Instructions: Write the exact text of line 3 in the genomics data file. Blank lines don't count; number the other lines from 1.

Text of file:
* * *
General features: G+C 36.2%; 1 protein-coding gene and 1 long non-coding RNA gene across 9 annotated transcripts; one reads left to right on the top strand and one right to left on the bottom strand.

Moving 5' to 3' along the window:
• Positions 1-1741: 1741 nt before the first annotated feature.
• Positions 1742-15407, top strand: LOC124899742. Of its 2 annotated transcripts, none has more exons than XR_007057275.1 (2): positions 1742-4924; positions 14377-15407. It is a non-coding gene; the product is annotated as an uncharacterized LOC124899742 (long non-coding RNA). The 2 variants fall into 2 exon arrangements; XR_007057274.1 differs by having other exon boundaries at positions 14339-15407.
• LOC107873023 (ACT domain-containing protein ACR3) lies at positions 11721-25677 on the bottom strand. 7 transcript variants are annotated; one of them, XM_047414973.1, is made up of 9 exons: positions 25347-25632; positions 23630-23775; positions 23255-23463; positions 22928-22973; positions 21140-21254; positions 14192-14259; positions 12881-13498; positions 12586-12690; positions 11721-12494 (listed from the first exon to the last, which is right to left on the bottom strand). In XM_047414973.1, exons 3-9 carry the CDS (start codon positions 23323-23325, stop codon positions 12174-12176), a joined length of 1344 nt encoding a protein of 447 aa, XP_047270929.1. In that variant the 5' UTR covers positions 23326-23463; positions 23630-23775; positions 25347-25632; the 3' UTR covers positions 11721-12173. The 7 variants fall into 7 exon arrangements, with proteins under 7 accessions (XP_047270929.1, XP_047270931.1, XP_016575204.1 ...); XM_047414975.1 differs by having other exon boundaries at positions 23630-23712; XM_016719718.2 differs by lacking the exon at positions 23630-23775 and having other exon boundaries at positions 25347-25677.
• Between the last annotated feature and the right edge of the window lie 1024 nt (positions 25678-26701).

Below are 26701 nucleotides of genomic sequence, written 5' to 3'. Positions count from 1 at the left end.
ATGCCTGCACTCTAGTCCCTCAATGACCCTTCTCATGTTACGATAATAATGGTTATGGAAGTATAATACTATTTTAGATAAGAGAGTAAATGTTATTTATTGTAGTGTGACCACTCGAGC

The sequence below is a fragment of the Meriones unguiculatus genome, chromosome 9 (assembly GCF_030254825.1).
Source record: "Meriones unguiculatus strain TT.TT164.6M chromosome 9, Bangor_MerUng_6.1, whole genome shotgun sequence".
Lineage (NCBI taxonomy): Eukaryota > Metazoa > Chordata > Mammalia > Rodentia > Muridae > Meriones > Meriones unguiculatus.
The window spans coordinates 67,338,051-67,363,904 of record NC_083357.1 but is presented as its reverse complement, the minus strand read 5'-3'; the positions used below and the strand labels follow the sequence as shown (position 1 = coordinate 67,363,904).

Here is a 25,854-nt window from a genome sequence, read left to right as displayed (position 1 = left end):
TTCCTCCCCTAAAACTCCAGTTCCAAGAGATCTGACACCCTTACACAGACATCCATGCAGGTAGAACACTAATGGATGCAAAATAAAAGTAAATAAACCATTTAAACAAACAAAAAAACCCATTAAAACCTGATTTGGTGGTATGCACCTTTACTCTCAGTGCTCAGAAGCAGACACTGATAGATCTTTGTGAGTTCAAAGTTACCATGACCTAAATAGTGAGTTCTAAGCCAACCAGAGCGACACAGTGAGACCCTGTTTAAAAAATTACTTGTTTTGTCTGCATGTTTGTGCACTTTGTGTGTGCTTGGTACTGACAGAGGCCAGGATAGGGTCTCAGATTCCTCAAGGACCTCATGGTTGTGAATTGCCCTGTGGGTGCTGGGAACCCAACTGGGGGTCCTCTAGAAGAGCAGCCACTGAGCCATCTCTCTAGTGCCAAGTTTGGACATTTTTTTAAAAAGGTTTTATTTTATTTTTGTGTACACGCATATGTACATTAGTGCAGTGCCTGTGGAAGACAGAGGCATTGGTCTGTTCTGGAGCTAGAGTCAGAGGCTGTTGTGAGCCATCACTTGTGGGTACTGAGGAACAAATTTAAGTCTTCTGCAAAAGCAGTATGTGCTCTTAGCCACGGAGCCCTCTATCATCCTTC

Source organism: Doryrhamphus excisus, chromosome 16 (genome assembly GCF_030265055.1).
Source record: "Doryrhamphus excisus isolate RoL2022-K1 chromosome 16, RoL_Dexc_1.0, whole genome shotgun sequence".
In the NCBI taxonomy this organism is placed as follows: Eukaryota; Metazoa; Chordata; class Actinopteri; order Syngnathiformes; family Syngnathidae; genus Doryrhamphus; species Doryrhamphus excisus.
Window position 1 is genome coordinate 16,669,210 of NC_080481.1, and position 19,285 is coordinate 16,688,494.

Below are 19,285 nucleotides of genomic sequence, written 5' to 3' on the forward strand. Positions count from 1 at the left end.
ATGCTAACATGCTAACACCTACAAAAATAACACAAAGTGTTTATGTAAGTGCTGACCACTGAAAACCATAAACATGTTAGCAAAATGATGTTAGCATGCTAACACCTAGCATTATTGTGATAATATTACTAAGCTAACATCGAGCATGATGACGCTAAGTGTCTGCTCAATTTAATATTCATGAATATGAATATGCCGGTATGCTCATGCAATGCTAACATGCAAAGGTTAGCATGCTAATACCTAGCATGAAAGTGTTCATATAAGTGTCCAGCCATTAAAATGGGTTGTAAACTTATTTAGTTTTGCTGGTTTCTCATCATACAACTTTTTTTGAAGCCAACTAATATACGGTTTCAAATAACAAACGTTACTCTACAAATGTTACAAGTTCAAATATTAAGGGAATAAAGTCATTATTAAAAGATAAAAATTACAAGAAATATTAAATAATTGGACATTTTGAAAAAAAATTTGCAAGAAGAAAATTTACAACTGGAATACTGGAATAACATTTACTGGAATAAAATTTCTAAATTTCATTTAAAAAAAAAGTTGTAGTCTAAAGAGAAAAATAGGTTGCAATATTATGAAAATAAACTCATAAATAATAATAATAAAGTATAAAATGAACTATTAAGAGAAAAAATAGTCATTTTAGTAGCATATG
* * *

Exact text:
• Positions 1-1741: 1741 nt before the first annotated feature.